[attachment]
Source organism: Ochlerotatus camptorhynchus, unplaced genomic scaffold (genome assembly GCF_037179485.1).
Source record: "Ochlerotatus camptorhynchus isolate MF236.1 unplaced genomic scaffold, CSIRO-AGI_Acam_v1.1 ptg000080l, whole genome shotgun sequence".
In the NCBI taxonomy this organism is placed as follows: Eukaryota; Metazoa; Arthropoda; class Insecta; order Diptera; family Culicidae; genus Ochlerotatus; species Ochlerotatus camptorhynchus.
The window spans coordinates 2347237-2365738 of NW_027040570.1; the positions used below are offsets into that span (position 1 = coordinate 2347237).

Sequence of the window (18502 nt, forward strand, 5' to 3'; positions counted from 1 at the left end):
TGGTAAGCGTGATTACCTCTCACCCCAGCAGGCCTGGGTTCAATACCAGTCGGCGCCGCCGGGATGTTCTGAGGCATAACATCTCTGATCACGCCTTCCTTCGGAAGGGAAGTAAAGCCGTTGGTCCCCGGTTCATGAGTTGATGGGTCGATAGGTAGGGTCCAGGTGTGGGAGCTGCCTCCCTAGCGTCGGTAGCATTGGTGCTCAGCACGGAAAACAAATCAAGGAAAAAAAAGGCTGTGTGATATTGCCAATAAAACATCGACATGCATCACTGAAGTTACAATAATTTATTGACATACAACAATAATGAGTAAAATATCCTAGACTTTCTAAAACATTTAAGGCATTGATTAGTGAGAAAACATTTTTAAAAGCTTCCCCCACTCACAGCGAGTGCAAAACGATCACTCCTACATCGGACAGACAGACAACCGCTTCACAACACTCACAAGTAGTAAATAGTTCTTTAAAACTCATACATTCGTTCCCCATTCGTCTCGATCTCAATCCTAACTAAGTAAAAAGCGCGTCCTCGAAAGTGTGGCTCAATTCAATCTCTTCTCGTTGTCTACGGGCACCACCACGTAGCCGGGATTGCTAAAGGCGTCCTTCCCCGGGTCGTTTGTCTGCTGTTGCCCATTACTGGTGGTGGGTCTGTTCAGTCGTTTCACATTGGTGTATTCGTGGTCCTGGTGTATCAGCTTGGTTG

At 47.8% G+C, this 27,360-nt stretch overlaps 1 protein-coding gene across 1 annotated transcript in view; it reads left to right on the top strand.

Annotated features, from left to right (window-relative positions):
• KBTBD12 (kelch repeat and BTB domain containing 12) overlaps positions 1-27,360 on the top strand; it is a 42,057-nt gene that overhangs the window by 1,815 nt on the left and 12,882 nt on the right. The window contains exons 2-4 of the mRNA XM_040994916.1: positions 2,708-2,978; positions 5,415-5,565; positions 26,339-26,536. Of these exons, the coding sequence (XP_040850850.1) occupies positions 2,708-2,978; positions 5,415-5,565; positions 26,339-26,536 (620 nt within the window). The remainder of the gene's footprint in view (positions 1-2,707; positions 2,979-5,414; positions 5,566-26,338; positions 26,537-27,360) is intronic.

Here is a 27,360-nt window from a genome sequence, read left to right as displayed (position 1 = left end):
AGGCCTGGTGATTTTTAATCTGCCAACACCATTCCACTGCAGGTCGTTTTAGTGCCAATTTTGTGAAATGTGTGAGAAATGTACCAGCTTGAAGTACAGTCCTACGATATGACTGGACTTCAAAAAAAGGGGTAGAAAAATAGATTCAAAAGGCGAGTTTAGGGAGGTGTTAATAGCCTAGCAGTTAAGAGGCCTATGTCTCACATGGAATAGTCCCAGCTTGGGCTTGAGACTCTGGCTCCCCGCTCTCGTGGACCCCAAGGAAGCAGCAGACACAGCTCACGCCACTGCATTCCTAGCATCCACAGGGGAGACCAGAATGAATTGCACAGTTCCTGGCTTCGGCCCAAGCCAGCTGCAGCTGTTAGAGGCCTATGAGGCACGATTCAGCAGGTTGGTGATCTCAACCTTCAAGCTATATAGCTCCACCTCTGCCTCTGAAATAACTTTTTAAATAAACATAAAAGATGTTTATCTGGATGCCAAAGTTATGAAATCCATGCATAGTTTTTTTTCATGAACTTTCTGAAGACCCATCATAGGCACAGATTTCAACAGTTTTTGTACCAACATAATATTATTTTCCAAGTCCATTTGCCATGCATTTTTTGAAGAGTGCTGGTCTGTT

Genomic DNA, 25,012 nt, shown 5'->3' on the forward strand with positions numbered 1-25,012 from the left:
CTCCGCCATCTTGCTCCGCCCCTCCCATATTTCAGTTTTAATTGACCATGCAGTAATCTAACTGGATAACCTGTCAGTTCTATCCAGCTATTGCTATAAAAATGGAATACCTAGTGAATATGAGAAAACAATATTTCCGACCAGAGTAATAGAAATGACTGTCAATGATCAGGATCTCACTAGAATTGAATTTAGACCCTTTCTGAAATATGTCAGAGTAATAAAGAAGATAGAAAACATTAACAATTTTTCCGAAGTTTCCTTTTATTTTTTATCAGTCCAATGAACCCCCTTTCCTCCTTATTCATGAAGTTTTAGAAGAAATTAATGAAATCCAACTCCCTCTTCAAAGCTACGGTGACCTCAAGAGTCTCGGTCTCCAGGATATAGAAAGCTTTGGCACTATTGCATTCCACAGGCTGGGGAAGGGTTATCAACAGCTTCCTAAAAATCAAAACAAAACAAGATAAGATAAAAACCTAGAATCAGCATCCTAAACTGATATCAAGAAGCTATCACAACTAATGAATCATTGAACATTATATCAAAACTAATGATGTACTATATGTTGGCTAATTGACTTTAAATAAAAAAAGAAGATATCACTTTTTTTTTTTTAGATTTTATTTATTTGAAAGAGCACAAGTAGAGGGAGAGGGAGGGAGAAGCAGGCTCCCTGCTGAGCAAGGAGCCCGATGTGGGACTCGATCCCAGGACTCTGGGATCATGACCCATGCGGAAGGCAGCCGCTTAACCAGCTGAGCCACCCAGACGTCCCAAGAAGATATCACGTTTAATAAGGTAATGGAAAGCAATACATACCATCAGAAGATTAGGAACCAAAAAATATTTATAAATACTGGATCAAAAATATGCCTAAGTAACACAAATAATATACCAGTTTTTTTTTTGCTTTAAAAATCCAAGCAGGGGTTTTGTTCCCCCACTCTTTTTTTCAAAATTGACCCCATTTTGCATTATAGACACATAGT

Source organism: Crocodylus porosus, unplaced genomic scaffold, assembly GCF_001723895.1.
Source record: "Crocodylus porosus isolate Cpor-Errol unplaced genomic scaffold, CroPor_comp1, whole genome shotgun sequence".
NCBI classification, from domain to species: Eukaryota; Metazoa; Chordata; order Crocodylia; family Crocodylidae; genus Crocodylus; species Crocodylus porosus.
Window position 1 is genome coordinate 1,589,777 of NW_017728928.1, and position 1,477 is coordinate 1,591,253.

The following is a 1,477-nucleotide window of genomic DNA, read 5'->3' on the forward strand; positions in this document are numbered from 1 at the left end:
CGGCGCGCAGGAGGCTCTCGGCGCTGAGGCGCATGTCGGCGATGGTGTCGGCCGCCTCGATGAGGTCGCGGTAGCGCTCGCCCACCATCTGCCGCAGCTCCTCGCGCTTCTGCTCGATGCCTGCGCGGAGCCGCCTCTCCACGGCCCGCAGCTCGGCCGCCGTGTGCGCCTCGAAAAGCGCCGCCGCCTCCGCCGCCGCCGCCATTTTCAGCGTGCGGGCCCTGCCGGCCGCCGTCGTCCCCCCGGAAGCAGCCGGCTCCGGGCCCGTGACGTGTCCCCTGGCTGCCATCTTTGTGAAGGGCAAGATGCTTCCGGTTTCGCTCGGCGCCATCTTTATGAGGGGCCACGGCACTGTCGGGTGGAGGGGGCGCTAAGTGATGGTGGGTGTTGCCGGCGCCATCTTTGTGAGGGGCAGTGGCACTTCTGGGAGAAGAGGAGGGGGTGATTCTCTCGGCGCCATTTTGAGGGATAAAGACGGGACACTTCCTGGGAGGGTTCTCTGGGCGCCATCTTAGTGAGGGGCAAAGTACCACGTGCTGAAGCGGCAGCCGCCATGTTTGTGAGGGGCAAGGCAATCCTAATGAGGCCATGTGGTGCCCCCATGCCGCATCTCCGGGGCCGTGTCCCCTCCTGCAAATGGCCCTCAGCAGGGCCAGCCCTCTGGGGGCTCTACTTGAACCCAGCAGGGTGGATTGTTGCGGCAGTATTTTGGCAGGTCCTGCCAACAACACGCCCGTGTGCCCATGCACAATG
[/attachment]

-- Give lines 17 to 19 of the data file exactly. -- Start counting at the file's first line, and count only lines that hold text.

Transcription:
Window position 1 is genome coordinate 1,589,777 of NW_017728928.1, and position 1,477 is coordinate 1,591,253.

The following is a 1,477-nucleotide window of genomic DNA, read 5'->3' on the forward strand; positions in this document are numbered from 1 at the left end:
CGGCGCGCAGGAGGCTCTCGGCGCTGAGGCGCATGTCGGCGATGGTGTCGGCCGCCTCGATGAGGTCGCGGTAGCGCTCGCCCACCATCTGCCGCAGCTCCTCGCGCTTCTGCTCGATGCCTGCGCGGAGCCGCCTCTCCACGGCCCGCAGCTCGGCCGCCGTGTGCGCCTCGAAAAGCGCCGCCGCCTCCGCCGCCGCCGCCATTTTCAGCGTGCGGGCCCTGCCGGCCGCCGTCGTCCCCCCGGAAGCAGCCGGCTCCGGGCCCGTGACGTGTCCCCTGGCTGCCATCTTTGTGAAGGGCAAGATGCTTCCGGTTTCGCTCGGCGCCATCTTTATGAGGGGCCACGGCACTGTCGGGTGGAGGGGGCGCTAAGTGATGGTGGGTGTTGCCGGCGCCATCTTTGTGAGGGGCAGTGGCACTTCTGGGAGAAGAGGAGGGGGTGATTCTCTCGGCGCCATTTTGAGGGATAAAGACGGGACACTTCCTGGGAGGGTTCTCTGGGCGCCATCTTAGTGAGGGGCAAAGTACCACGTGCTGAAGCGGCAGCCGCCATGTTTGTGAGGGGCAAGGCAATCCTAATGAGGCCATGTGGTGCCCCCATGCCGCATCTCCGGGGCCGTGTCCCCTCCTGCAAATGGCCCTCAGCAGGGCCAGCCCTCTGGGGGCTCTACTTGAACCCAGCAGGGTGGATTGTTGCGGCAGTATTTTGGCAGGTCCTGCCAACAACACGCCCGTGTGCCCATGCACAATG